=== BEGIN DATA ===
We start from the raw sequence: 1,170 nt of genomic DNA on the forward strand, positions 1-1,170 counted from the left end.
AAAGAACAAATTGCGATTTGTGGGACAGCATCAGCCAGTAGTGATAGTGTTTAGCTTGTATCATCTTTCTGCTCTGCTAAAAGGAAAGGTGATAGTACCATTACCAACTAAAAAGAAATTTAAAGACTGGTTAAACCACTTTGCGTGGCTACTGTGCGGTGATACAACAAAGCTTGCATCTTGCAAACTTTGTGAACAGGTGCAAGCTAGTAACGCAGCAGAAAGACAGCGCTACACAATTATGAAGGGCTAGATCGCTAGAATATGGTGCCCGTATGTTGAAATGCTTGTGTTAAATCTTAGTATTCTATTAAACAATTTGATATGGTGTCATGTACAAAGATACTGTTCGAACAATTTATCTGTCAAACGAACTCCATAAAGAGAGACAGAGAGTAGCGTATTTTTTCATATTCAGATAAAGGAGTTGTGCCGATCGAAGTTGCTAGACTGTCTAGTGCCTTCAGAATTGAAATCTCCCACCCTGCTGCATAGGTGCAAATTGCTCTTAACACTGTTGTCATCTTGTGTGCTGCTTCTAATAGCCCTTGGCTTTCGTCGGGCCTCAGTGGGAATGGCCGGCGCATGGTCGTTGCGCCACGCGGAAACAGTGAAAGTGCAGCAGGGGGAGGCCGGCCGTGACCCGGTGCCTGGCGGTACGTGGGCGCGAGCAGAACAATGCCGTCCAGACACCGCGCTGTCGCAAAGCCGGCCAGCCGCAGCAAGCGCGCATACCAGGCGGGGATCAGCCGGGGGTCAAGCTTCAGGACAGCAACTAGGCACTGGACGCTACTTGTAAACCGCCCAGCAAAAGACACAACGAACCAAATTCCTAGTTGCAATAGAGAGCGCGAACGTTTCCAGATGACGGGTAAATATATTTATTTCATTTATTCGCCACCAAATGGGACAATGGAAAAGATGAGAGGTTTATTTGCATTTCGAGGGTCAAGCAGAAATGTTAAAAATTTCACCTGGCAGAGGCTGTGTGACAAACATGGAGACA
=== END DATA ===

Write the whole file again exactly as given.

We start from the raw sequence: 1,170 nt of genomic DNA on the forward strand, positions 1-1,170 counted from the left end.
AAAGAACAAATTGCGATTTGTGGGACAGCATCAGCCAGTAGTGATAGTGTTTAGCTTGTATCATCTTTCTGCTCTGCTAAAAGGAAAGGTGATAGTACCATTACCAACTAAAAAGAAATTTAAAGACTGGTTAAACCACTTTGCGTGGCTACTGTGCGGTGATACAACAAAGCTTGCATCTTGCAAACTTTGTGAACAGGTGCAAGCTAGTAACGCAGCAGAAAGACAGCGCTACACAATTATGAAGGGCTAGATCGCTAGAATATGGTGCCCGTATGTTGAAATGCTTGTGTTAAATCTTAGTATTCTATTAAACAATTTGATATGGTGTCATGTACAAAGATACTGTTCGAACAATTTATCTGTCAAACGAACTCCATAAAGAGAGACAGAGAGTAGCGTATTTTTTCATATTCAGATAAAGGAGTTGTGCCGATCGAAGTTGCTAGACTGTCTAGTGCCTTCAGAATTGAAATCTCCCACCCTGCTGCATAGGTGCAAATTGCTCTTAACACTGTTGTCATCTTGTGTGCTGCTTCTAATAGCCCTTGGCTTTCGTCGGGCCTCAGTGGGAATGGCCGGCGCATGGTCGTTGCGCCACGCGGAAACAGTGAAAGTGCAGCAGGGGGAGGCCGGCCGTGACCCGGTGCCTGGCGGTACGTGGGCGCGAGCAGAACAATGCCGTCCAGACACCGCGCTGTCGCAAAGCCGGCCAGCCGCAGCAAGCGCGCATACCAGGCGGGGATCAGCCGGGGGTCAAGCTTCAGGACAGCAACTAGGCACTGGACGCTACTTGTAAACCGCCCAGCAAAAGACACAACGAACCAAATTCCTAGTTGCAATAGAGAGCGCGAACGTTTCCAGATGACGGGTAAATATATTTATTTCATTTATTCGCCACCAAATGGGACAATGGAAAAGATGAGAGGTTTATTTGCATTTCGAGGGTCAAGCAGAAATGTTAAAAATTTCACCTGGCAGAGGCTGTGTGACAAACATGGAGACA